"I know a lot of people that don't have their degrees, and over the years that can leave a big hole. To have completed this was a phenomenal experience, not only for myself but for my family, and I think it's probably one of the greatest personal achievements I've had to date."
For two years, Nicole Wershler had a deal with her family. During the journey to their family vacations, she could break out the textbooks – but once they reached their destination, the books would be tucked away, and there they would stay until it was time for the trip home.
After many, many Saturdays, plane flights and holiday weekends devoted to studying, and some help from PLAR, Wershler graduated with her Bachelor of General Studies degree in 2014. It was no small task, but she had plenty of motivation.
Over the course of her career, Wershler has amassed an impressive resume and is now a Manager of Strategy and Planning. But she didn't have a bachelor's degree, an omission from her credentials that had always bothered her.
She completed two diplomas at Thompson Rivers University (TRU) back when it was the College of the Cariboo, but as she advanced in the workforce, she worried that lacking a degree would limit her opportunities. She was beginning to find that companies were making "exceptions" to hire and promote people who didn't have degrees, if they were doing so at all.
"I didn't want to be anybody's exception," Wershler says. "I've worked very, very hard. I know that I'm a good performer, and I wanted to make sure that I had the credentials to ensure that I could move forward in my organization."
But as a mother of two with a demanding job, one that required frequent travel, going back to school full-time wasn't an option, nor did she want to spend several years on the process.
"You become who you are as a career person, you've got a lot of years of work experience, life experience, and it's intimidating to even think about coming back to school," she says.
As she began to research her options, she read about the Prior Learning Assessment and Recognition (PLAR) program on the TRU website. PLAR is a process through which people with significant prior learning – usually achieved through work, volunteer or prior education – can receive academic credit towards their program through an assessment process.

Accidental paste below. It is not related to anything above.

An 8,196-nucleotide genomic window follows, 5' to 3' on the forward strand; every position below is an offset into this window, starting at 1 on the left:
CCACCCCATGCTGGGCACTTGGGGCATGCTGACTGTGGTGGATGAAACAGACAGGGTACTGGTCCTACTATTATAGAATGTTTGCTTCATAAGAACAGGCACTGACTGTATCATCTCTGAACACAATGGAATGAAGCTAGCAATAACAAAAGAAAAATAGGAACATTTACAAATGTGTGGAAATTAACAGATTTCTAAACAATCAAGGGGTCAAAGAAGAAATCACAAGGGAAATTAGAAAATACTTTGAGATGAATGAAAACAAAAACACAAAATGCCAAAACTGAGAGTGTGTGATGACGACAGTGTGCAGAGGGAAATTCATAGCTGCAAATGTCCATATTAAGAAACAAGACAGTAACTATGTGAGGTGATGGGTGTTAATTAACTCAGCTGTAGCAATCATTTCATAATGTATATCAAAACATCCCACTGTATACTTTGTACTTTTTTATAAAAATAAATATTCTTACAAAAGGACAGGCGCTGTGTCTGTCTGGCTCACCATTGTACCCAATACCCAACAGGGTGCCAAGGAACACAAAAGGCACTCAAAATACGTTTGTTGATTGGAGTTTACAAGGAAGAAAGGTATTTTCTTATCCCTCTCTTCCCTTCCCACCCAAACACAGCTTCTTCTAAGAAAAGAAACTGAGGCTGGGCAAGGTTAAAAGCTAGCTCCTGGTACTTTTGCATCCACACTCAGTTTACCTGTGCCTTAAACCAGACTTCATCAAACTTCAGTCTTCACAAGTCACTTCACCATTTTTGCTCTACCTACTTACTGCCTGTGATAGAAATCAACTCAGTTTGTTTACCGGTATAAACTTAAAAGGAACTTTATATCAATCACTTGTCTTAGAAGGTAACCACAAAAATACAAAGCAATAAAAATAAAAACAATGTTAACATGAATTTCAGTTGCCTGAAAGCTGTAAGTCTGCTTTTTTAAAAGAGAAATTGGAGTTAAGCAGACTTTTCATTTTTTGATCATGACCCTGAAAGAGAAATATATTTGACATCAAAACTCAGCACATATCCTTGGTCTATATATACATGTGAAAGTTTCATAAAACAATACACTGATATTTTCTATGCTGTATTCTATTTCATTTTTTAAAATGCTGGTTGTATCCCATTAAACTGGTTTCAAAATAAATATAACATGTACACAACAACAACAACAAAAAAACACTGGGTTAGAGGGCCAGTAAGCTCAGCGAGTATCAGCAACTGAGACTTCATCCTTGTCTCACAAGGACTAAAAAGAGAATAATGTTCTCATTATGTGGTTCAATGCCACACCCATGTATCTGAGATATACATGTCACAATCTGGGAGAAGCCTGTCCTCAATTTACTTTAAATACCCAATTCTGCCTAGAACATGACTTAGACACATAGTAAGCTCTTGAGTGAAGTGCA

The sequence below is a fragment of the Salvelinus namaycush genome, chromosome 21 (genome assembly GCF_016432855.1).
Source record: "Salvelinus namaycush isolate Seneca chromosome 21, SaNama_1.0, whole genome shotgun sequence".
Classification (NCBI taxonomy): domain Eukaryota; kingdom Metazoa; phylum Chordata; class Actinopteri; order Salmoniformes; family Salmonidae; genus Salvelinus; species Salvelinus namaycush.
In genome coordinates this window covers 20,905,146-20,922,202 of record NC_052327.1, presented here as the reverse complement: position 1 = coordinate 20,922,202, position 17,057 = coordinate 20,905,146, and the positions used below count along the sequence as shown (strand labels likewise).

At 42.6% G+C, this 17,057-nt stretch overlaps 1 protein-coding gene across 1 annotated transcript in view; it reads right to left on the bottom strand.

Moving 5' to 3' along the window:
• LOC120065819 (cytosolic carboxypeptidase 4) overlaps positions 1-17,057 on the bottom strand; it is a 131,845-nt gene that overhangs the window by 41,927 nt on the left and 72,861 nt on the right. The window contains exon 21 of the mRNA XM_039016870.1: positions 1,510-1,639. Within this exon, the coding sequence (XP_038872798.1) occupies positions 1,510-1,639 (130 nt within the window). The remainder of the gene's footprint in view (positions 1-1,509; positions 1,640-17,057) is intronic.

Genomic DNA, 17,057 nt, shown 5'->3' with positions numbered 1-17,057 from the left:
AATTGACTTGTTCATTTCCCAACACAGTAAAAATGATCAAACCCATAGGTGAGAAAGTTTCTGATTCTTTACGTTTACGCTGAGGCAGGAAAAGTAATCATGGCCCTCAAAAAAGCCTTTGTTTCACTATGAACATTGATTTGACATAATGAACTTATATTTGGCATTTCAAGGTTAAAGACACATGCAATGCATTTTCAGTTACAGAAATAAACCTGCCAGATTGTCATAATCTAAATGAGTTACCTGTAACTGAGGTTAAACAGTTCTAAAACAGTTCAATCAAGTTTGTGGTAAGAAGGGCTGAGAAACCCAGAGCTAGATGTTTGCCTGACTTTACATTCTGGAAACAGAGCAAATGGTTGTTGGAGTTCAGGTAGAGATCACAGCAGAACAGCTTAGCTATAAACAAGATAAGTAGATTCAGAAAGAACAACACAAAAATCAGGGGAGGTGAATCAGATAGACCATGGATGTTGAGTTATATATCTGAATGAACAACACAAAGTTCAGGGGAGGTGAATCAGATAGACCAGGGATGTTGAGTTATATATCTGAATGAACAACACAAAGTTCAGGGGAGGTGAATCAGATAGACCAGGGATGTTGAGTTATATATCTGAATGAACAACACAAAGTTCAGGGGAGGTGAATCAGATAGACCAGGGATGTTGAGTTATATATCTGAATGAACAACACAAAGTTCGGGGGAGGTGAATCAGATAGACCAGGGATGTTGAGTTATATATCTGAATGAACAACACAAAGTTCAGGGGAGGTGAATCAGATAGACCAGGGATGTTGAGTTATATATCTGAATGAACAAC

Ultimately, her broad and extensive work history paid off: after receiving credit through PLAR and petitioning for four courses, Wershler had to complete just seven courses to receive her Bachelor of General Studies, which she knew she could manage in a two-year timeline. Still, the process of fitting degree completion into an already full schedule was, she says frankly, "ugly."
"This was a very hectic time, as you can well imagine," she says. "I work full time, I'm a mother of two, I travel a lot. So it can get very discouraging. And every time you get a new box in the mail you think oh, my goodness, I can't do this."
What helped her continue was the support of the PLAR advisor and her program advisor, particularly an early piece of advice: "The one thing [my advisor] said to me was, 'When you graduate, and you will, make sure you come back and cross the stage.' So when things got very difficult I hung on to that."
And, in June 2014, Wershler did just that: she travelled to Kamloops to attend Convocation and received her degree. Though the journey was difficult, she received more than her credential in the process, and found that PLAR offered a positive opportunity to reflect on her career.
"I think that the PLAR process makes you realize how far you've come," she says. "I realized when I started building this document that I was pretty brave. I had moved a lot of places. I had done a lot of really interesting and different things. And everything that I had learned while I was in university the first time, I had been able to accommodate to some degree. So it was really an exciting opportunity to realize how much you have accomplished."